Psychopathy has been the subject of investigations in both philosophy and psychiatry and yet the conceptual issues remain largely unresolved. This volume approaches psychopathy by considering the question of what psychopaths lack. The contributors investigate specific moral dysfunctions or deficits, shedding light on the capacities people need to be moral by examining cases of real people who seem to lack those capacities. The volume proceeds from the basic assumption that psychopathy is not characterized by a single deficit--for example, the lack of empathy, as some philosophers have proposed -- but by a range of them. Thus contributors address specific deficits that include impairments in rationality, language, fellow-feeling, volition, evaluation, and sympathy. They also consider such issues in moral psychology as moral motivation, moral emotions, and moral character; and they examine social aspects of psychopathic behavior, including ascriptions of moral responsibility, justification of moral blame, and social and legal responses to people perceived to be dangerous. As this volume demonstrates, philosophers will be better equipped to determine what they mean by "the moral point of view" when they connect debates in moral philosophy to the psychiatric notion of psychopathy, which provides some guidance on what humans need in order be able to feel the normative pull of morality. And the empirical work done by psychiatrists and researchers in psychopathy can benefit from the conceptual clarifications offered by philosophy.ContributorsGwen Adshead, Piers Benn, John Deigh, Alan Felthous, Kerrin Jacobs, Heidi Maibom, Eric Matthews, Henning Sass, Thomas Schramme, Susie Scott, David Shoemaker, Walter Sinnott-Armstrong, Matthew Talbert

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Being Human

Ethics, Environment, and Our Place in the World

Anna L. Peterson

Being Human examines the complex connections among conceptions of human nature, attitudes toward non-human nature, and ethics. Anna Peterson proposes an "ethical anthropology" that examines how ideas of nature and humanity are bound together in ways that shape the very foundations of cultures. Peterson discusses mainstream Western understandings of what it means to be human, as well as alternatives to these perspectives, and suggests that the construction of a compelling, coherent environmental ethics will revise our ideas not only about nature but also about what it means to be human.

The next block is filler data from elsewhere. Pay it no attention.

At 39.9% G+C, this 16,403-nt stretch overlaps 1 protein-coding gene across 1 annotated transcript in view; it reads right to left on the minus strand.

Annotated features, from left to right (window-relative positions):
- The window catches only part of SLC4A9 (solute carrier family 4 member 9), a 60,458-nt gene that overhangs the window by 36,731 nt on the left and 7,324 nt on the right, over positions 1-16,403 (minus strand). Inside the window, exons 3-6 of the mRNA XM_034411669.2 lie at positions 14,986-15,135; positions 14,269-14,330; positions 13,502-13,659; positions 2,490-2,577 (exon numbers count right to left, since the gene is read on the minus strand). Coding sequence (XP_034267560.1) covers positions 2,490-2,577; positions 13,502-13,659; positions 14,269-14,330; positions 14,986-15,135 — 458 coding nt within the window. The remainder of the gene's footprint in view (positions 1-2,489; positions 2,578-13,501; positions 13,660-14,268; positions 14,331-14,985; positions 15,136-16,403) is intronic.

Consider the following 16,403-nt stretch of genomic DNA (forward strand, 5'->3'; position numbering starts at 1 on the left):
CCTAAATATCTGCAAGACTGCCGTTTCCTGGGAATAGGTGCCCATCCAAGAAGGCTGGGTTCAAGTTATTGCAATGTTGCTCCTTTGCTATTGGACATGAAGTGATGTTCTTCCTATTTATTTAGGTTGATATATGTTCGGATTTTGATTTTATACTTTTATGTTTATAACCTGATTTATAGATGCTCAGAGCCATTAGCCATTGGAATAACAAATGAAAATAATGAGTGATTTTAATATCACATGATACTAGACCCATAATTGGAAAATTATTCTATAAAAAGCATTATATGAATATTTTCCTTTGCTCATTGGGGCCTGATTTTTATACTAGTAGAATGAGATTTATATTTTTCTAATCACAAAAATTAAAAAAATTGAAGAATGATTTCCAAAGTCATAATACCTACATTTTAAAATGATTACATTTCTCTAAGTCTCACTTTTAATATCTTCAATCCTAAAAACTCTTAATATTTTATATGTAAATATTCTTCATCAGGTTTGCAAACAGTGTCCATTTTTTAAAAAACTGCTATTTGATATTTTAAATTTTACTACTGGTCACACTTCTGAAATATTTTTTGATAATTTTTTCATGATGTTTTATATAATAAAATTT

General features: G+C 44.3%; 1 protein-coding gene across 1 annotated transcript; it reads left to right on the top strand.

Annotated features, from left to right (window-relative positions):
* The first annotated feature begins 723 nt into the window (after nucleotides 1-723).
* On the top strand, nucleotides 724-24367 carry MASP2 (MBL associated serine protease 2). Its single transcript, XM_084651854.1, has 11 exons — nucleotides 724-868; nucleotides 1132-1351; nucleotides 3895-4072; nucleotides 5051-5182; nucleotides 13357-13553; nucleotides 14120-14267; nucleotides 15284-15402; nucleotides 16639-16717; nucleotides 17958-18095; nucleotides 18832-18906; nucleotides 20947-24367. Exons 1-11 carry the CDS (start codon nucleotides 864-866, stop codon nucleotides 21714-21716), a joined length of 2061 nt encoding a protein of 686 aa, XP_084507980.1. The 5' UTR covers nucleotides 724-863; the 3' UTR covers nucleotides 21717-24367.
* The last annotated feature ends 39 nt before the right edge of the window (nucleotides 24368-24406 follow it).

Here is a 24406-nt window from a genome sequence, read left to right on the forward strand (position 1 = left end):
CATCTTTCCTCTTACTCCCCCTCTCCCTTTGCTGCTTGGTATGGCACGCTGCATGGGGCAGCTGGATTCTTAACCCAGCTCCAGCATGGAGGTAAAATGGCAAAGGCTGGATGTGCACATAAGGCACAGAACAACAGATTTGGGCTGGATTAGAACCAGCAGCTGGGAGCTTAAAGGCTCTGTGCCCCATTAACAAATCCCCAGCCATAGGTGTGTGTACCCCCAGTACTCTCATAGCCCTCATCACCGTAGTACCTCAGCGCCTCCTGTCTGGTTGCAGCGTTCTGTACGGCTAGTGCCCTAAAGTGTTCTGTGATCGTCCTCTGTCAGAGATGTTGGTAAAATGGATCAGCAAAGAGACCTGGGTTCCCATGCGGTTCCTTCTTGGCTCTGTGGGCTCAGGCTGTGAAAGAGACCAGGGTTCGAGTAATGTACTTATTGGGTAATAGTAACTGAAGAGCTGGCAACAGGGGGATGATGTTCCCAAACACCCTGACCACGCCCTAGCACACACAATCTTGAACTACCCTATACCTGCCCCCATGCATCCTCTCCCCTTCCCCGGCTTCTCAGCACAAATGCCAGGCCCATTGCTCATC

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Being Made Strange

Rhetoric beyond Representation

By elaborating upon pivotal twentieth-century studies in language, representation, and subjectivity, Being Made Strange reorients the study of rhetoric according to the discursive formation of subjectivity. The author develops a theory of how rhetorical practices establish social, political, and ethical relations between self and other, individual and collectivity, good and evil, and past and present. He produces a novel methodology that analyzes not only what an individual says, but also the social, political, and ethical conditions that enable him or her to do so. This book also offers valuable ethical and political insights for the study of subjectivity in philosophy, cultural studies, and critical theory.